(Photo by Maggie Soladay)
The advisers retained to liquidate the remains of Dewey & LeBoeuf have not forgotten the several dozen former Dewey partners who chose not to sign on to a $71 million settlement with the bankruptcy estate in 2012. It’s just taking awhile to get around to suing all of them.
During a hearing Wednesday in U.S. bankruptcy court in lower Manhattan, lawyers representing Dewey’s liquidation trust said they have so far sued 13 of the 45 former partners they plan to pursue claims against and intend to sue about 20 more by the end of February.
That update came as the Dewey advisers sought the court’s permission for additional time to respond to proofs of claim in the Chapter 11 case.
The 13 suits filed by the estate to date, which are nearly identical in substance, demand that the defendants return amounts ranging from $395,000 to $12.9 million that they received between Jan. 1, 2009, and Dewey’s bankruptcy filing in May 2012 in the form of either compensation or tax and capital payments made by the firm on their behalf.
For one of those targeted in the first wave of suits, the strain created by the firm’s collapse contributed to financial woes that recently led him to file for personal bankruptcy protection.
On Dec. 31, banking finance specialist Gregory Owens filed a Chapter 7 bankruptcy petition in New York. In the filing, Owens lists $1.1 million in assets—the bulk of that sum held in his retirement plan—against $2.9 million in liabilities. The filing notes that “Debtor was a service-partner at Dewey Leboeuf. Virtually all of his debts result from creditor claims against the firm.”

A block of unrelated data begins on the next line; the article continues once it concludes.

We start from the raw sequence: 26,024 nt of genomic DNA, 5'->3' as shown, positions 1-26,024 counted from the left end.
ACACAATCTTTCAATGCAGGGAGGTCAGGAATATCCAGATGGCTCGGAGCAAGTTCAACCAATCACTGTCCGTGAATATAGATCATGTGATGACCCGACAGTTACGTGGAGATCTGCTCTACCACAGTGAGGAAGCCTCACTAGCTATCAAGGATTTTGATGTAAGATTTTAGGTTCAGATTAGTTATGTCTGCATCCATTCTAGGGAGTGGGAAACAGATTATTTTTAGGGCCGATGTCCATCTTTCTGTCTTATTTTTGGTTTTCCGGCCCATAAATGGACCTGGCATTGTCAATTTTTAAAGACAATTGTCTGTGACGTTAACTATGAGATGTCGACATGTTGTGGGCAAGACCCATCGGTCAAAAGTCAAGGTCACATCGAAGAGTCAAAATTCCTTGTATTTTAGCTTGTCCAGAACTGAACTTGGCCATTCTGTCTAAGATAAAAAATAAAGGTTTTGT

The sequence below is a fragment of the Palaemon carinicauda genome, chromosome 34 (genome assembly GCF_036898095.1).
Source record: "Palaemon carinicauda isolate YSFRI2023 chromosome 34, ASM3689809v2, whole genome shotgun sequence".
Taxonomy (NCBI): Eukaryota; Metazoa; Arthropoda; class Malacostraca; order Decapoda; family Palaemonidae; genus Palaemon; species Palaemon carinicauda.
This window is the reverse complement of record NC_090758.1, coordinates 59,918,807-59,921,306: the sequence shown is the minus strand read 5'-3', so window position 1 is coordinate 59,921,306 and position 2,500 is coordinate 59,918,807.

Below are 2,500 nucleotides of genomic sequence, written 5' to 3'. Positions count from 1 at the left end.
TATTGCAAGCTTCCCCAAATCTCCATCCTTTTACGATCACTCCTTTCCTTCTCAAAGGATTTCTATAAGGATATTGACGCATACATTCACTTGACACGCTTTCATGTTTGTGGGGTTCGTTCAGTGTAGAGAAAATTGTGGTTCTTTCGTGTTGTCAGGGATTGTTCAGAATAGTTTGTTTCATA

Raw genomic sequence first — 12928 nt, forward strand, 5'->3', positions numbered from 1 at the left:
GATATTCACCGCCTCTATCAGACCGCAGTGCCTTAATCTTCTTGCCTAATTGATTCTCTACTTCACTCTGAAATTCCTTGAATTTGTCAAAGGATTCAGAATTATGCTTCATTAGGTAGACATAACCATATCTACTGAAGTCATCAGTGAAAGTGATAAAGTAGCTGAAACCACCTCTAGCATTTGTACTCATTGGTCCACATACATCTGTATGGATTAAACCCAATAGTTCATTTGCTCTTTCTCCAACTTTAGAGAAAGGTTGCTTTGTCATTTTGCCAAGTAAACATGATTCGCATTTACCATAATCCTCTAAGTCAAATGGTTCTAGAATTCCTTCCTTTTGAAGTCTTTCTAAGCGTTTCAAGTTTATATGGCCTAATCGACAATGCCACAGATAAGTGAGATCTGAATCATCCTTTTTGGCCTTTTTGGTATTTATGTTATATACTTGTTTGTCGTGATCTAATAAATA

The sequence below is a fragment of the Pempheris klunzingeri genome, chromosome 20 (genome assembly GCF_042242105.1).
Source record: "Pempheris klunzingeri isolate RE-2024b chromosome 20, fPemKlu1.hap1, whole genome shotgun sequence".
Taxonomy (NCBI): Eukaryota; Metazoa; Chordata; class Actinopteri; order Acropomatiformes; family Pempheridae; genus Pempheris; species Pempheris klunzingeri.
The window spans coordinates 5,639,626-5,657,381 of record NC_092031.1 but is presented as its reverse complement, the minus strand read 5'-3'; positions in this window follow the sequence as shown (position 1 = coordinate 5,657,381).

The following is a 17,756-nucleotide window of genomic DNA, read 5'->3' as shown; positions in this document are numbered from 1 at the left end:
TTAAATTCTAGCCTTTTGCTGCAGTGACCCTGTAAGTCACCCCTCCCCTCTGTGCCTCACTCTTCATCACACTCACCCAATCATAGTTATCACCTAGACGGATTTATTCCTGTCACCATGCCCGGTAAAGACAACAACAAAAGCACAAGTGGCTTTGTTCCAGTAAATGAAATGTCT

Those debts include the $1.05 million at issue in the clawback suit filed against him in the Dewey bankruptcy Dec. 5, another $204,926 owed to Barclays Bank in connection with a loan he took out to cover his capital contribution to the firm, and $1.63 million that Dewey’s former New York landlord seeks from him in litigation it has initiated against hundreds of former firm partners.
Reached Wednesday, Owens declined to comment on his bankruptcy filing.
Owens did confirm that when Dewey failed, he followed mergers and acquisitions heavyweight Morton Pierce to White & Case along with six other partners. A longtime member of Pierce’s deal team, Owens typically provides banking finance support on M&A transactions, among other work. A 1982 graduate of Vanderbilt University Law School, he joined Dewey predecessor firm Dewey Ballantine in 1986 from Reid & Priest, left in 1994 to go in-house for a few years and then returned to Dewey in 1998. He is now a nonequity partner at White & Case.
The circumstances sketched out in his Chapter 7 filing suggest that Owens leads a more modest life than what is associated with the typical Am Law 100 partner. A former tenant of New York’s Stuyvesant Town complex—a development on Manhattan’s East Side that was built to provide post–World War II housing for the city’s emerging middle class in the 1940s—he now lives in an apartment building on the northern edge of Harlem.